In the manufacturing industry, you are constantly faced with outstanding invoices. Late invoices can put your business’s operations on hold. Poor invoice management not only hinders your cash flow, but also your reputation with customers.
6 Tips to Better Manage Your Invoices
Rather than letting your invoices get the best of you, here are a few ways that you can get paid on time and in full with every invoice you issue.
1. Be Timely & Consistent
The most crucial piece of advice that you can get is to always be timely with your invoices. It is important spend time managing your invoices process so that every invoice is issued in a timely manner.
Whether this means hiring an administrative team or an invoice factoring company to manage your invoices, it will be a worthwhile investment.
Keeping a template of your invoice on hand throughout your entire place of work will help speed up the process. Having to create a full invoice with each and every client that you serve is a time consuming step that should be avoided.
2. Make Sure Your Clients Understand Payment Terms
Being consistent with the term, dates, and due balance will allow equip your customers with the a clear sense of what is needed. Be sure that your invoice is printed in plain language that can easily be understood by your clients.
Don’t make your clients search through loads of text to find what they need to make their payment. Rather than using wordy language, layout your invoice to showcase the important details. Make the payment due date, payment amount, and your company’s address apparent on the invoice to ensure your client knows exactly what is expected of them.
If your business has unique payment specifications, be sure those are spelled out too. This can be anything from late payment fees to preferred payment methods. The goal is to make it easy for your client to pay their invoices.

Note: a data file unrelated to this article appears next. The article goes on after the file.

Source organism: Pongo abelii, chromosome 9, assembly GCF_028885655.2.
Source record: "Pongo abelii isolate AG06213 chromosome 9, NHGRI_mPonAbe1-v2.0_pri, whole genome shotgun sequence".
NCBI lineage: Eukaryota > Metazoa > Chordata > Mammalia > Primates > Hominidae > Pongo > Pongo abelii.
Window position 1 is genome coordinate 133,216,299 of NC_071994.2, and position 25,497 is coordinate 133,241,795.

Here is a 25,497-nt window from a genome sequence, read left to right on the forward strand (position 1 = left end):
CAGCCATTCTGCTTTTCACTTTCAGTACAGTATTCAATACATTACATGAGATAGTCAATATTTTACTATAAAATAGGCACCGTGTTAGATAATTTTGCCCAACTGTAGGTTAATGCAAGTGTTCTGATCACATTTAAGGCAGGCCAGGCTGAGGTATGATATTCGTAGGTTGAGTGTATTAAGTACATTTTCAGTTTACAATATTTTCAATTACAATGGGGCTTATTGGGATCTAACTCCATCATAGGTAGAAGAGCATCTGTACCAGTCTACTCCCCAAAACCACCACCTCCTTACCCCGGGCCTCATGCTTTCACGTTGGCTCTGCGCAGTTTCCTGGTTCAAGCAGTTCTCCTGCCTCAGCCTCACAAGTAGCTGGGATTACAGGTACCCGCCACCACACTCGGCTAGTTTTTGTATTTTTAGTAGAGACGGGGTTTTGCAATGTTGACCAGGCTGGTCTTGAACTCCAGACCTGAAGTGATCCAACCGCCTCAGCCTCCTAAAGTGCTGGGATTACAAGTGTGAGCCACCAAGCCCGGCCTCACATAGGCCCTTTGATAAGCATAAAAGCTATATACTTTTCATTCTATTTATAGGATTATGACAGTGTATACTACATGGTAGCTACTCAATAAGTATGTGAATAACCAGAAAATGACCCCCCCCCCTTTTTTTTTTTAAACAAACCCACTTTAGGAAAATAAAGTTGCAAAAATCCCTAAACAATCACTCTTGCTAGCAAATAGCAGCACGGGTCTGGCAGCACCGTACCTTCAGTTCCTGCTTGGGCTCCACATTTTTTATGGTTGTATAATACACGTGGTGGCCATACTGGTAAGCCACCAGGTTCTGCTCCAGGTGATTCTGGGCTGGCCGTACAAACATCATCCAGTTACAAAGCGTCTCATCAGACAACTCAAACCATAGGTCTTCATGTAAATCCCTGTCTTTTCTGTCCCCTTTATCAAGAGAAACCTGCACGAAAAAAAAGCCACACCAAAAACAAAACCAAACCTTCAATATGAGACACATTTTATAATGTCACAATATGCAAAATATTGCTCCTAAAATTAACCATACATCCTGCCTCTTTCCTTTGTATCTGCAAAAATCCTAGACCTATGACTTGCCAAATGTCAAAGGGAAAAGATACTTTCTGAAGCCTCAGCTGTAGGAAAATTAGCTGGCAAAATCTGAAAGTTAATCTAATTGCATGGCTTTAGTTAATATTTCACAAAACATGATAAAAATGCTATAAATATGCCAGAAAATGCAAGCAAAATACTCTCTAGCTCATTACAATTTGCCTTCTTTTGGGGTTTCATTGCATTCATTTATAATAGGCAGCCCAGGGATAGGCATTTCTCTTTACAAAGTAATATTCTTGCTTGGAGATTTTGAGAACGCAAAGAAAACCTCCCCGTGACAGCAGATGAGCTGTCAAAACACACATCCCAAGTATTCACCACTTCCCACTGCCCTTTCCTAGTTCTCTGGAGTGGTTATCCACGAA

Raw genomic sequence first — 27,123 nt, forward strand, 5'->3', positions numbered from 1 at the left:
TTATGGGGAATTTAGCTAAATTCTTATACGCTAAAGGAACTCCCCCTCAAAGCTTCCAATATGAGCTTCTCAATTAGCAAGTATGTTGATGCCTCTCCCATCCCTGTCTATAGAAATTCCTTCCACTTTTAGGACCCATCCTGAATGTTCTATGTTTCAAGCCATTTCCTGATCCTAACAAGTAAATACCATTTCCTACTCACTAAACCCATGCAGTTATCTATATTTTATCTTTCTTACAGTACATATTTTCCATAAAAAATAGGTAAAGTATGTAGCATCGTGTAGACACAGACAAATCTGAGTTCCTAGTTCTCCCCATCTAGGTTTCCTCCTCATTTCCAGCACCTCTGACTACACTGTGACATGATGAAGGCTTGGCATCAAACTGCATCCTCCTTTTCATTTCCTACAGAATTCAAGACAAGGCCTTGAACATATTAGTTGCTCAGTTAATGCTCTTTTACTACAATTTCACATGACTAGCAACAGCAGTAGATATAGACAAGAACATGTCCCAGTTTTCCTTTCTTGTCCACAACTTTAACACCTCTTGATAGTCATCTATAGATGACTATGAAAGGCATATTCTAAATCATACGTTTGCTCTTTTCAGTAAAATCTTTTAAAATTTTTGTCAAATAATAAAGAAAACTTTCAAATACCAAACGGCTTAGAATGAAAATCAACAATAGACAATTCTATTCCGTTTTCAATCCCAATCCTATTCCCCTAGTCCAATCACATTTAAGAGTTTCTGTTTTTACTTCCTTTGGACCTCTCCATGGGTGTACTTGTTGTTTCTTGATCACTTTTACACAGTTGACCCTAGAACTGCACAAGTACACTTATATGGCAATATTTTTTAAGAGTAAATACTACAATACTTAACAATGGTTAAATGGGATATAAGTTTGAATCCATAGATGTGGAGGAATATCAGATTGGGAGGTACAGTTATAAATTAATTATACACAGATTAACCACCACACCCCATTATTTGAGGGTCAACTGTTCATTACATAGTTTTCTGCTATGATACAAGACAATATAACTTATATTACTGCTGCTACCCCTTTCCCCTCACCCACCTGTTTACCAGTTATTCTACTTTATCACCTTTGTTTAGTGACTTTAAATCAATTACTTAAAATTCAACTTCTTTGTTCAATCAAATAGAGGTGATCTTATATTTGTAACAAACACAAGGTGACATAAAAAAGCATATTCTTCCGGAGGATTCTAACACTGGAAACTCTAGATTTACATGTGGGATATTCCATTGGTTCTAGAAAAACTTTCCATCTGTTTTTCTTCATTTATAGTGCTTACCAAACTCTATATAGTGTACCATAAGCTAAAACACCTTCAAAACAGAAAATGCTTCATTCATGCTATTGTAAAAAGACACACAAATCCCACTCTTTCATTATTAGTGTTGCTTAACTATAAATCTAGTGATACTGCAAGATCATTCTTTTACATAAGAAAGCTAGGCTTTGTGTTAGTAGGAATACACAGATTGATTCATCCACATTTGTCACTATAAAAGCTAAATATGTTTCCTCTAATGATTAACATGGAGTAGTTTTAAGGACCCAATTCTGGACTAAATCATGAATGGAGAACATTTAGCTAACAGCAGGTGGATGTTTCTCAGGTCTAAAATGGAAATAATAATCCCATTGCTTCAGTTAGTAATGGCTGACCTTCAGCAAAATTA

3. Reward Good Behavior
Have a client that constantly pays on time? Reward them with incentives on their next order with your manufacturing business. This will help you build relationships and make it easier for you to communicate with clients about their payment.
Incentives not only reward current paying customers, but also encourage late-payers to drop their bad habits. By making your clients feel as if they are special, they’ll be more likely to pay their invoices on time and choose your business again.
4. Meet Your Own Deadlines
One of the easiest ways to turn off clients is to be inconsistent with your own deadlines. If you wait two weeks to send out your client’s invoice, don’t be surprised when their payment is two weeks late.
Getting your invoices out on time will ensure that you get paid faster. Your clients will have the information they need to make the payment before they forget about your services completely.
5. Have Open Communication
When you are dealing with invoices, open communication is key. If your client is late on a payment, there’s no harm in picking up the phone. Let your clients know that you are involved in every process from start to finish by keeping communication open at all times.
6. Use Manufacturing Invoice Factoring
Do you have massive amounts of outstanding invoices wreaking havoc on your cash flow? Don’t have enough time to properly manage your invoices? Consider utilizing manufacturing factoring.
With manufacturing factoring, your business will work with an invoice factoring company to get an up to 96% cash advance with low rates on your outstanding invoices. The invoice factoring company will take your invoices and turn them in into cash in just 24 hours or less, based on the value of the invoices. When the payment term is due, your customers will pay the invoice factoring company the value of the outstanding invoice to it, rather than to your business.
Benefits of Manufacturing Invoice Factoring
This not only allows you to get paid instantly for your work, but also takes the burden of managing your invoices off of your shoulders. With manufacturing factoring, your business can build a strong source of working capital without adding any additional work to your team.